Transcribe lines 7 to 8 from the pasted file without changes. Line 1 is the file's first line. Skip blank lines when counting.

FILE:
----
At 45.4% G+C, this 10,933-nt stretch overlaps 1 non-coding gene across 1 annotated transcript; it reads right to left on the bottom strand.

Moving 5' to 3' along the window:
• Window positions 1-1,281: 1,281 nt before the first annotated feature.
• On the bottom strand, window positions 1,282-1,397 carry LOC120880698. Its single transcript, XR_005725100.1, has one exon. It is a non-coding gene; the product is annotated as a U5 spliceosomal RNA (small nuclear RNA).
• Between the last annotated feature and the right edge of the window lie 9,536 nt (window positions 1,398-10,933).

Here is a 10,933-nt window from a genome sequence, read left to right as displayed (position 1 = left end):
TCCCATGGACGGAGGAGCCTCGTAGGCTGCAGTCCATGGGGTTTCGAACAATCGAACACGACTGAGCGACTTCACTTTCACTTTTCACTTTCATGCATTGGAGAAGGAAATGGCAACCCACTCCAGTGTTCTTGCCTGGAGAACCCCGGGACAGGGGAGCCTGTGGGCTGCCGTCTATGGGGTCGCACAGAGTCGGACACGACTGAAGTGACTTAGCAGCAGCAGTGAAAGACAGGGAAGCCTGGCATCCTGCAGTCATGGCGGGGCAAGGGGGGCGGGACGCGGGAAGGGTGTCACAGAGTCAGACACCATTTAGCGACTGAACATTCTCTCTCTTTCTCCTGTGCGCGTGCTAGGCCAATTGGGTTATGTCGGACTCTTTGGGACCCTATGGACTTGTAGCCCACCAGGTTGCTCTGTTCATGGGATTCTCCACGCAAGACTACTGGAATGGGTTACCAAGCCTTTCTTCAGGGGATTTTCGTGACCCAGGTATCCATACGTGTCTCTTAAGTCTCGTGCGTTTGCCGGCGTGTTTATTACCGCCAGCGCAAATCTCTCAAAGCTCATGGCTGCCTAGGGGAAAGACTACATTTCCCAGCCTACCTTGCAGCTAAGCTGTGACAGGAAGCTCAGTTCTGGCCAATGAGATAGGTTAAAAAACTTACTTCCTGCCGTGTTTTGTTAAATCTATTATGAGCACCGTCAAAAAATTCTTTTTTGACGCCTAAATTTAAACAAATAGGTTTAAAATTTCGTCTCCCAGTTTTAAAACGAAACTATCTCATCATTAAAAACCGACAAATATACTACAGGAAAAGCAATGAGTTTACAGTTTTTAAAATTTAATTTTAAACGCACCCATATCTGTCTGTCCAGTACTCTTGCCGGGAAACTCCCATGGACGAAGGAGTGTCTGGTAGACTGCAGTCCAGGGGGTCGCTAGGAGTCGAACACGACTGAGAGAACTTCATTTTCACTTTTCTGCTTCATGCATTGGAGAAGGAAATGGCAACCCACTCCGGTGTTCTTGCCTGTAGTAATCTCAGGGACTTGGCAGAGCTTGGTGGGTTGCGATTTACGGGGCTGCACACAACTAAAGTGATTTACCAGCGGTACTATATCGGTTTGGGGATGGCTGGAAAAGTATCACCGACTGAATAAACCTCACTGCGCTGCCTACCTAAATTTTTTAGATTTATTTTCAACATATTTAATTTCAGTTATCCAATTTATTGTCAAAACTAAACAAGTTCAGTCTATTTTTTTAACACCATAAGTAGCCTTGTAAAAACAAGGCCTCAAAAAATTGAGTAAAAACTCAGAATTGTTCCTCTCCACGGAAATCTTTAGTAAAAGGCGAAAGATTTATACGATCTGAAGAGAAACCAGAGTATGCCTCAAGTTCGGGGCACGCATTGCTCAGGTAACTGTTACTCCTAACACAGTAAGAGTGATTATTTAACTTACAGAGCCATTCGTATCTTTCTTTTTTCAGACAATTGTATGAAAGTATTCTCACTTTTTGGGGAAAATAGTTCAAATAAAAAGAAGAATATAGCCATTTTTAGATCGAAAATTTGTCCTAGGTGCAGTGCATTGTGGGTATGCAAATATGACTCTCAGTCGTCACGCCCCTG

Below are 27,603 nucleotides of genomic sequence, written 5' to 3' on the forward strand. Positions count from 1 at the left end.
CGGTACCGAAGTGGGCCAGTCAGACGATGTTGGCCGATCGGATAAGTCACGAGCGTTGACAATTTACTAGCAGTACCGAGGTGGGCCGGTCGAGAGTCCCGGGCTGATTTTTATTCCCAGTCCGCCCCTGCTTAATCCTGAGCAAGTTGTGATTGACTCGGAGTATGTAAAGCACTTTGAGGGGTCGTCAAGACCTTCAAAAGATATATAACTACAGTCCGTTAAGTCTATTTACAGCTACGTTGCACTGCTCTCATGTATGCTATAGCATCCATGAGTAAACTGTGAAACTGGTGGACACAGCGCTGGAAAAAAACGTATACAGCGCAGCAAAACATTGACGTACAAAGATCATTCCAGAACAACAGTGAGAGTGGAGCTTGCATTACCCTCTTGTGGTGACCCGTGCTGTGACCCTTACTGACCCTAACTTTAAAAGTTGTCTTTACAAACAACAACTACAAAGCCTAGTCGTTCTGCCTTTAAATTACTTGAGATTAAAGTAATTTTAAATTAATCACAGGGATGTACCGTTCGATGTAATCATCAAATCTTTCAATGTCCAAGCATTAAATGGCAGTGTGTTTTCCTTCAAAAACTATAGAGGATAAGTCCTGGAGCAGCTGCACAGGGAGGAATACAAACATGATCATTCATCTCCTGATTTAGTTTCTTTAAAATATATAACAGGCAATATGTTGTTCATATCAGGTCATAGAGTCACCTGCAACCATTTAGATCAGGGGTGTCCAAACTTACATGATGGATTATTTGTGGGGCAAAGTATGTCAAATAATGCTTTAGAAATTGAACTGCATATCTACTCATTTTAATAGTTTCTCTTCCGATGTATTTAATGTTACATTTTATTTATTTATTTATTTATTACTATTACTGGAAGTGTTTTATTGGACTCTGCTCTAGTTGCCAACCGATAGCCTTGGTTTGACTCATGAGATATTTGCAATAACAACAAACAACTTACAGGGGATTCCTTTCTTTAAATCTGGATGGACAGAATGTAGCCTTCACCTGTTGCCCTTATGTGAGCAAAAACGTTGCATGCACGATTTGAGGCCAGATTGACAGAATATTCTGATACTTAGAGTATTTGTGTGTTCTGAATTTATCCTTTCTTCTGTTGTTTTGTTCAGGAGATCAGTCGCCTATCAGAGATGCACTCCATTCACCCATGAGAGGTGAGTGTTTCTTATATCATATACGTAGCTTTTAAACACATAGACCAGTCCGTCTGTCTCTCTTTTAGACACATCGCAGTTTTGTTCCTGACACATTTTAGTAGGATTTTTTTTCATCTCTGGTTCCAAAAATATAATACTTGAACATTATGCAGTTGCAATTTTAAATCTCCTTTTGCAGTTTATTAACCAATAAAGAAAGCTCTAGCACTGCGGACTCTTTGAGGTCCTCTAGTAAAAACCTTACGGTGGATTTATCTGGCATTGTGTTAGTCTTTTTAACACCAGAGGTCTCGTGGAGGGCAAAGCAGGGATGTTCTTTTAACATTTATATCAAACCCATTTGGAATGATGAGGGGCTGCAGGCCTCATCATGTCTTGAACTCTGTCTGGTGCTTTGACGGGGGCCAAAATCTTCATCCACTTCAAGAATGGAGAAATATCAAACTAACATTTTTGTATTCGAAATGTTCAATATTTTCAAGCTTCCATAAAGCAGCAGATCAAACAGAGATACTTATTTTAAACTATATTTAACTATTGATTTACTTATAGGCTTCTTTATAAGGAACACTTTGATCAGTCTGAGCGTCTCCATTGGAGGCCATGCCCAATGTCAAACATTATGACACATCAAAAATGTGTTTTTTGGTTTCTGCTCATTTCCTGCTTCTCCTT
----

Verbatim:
TCCCATGGACGGAGGAGCCTCGTAGGCTGCAGTCCATGGGGTTTCGAACAATCGAACACGACTGAGCGACTTCACTTTCACTTTTCACTTTCATGCATTGGAGAAGGAAATGGCAACCCACTCCAGTGTTCTTGCCTGGAGAACCCCGGGACAGGGGAGCCTGTGGGCTGCCGTCTATGGGGTCGCACAGAGTCGGACACGACTGAAGTGACTTAGCAGCAGCAGTGAAAGACAGGGAAGCCTGGCATCCTGCAGTCATGGCGGGGCAAGGGGGGCGGGACGCGGGAAGGGTGTCACAGAGTCAGACACCATTTAGCGACTGAACATTCTCTCTCTTTCTCCTGTGCGCGTGCTAGGCCAATTGGGTTATGTCGGACTCTTTGGGACCCTATGGACTTGTAGCCCACCAGGTTGCTCTGTTCATGGGATTCTCCACGCAAGACTACTGGAATGGGTTACCAAGCCTTTCTTCAGGGGATTTTCGTGACCCAGGTATCCATACGTGTCTCTTAAGTCTCGTGCGTTTGCCGGCGTGTTTATTACCGCCAGCGCAAATCTCTCAAAGCTCATGGCTGCCTAGGGGAAAGACTACATTTCCCAGCCTACCTTGCAGCTAAGCTGTGACAGGAAGCTCAGTTCTGGCCAATGAGATAGGTTAAAAAACTTACTTCCTGCCGTGTTTTGTTAAATCTATTATGAGCACCGTCAAAAAATTCTTTTTTGACGCCTAAATTTAAACAAATAGGTTTAAAATTTCGTCTCCCAGTTTTAAAACGAAACTATCTCATCATTAAAAACCGACAAATATACTACAGGAAAAGCAATGAGTTTACAGTTTTTAAAATTTAATTTTAAACGCACCCATATCTGTCTGTCCAGTACTCTTGCCGGGAAACTCCCATGGACGAAGGAGTGTCTGGTAGACTGCAGTCCAGGGGGTCGCTAGGAGTCGAACACGACTGAGAGAACTTCATTTTCACTTTTCTGCTTCATGCATTGGAGAAGGAAATGGCAACCCACTCCGGTGTTCTTGCCTGTAGTAATCTCAGGGACTTGGCAGAGCTTGGTGGGTTGCGATTTACGGGGCTGCACACAACTAAAGTGATTTACCAGCGGTACTATATCGGTTTGGGGATGGCTGGAAAAGTATCACCGACTGAATAAACCTCACTGCGCTGCCTACCTAAATTTTTTAGATTTATTTTCAACATATTTAATTTCAGTTATCCAATTTATTGTCAAAACTAAACAAGTTCAGTCTATTTTTTTAACACCATAAGTAGCCTTGTAAAAACAAGGCCTCAAAAAATTGAGTAAAAACTCAGAATTGTTCCTCTCCACGGAAATCTTTAGTAAAAGGCGAAAGATTTATACGATCTGAAGAGAAACCAGAGTATGCCTCAAGTTCGGGGCACGCATTGCTCAGGTAACTGTTACTCCTAACACAGTAAGAGTGATTATTTAACTTACAGAGCCATTCGTATCTTTCTTTTTTCAGACAATTGTATGAAAGTATTCTCACTTTTTGGGGAAAATAGTTCAAATAAAAAGAAGAATATAGCCATTTTTAGATCGAAAATTTGTCCTAGGTGCAGTGCATTGTGGGTATGCAAATATGACTCTCAGTCGTCACGCCCCTG

Below are 27,603 nucleotides of genomic sequence, written 5' to 3' on the forward strand. Positions count from 1 at the left end.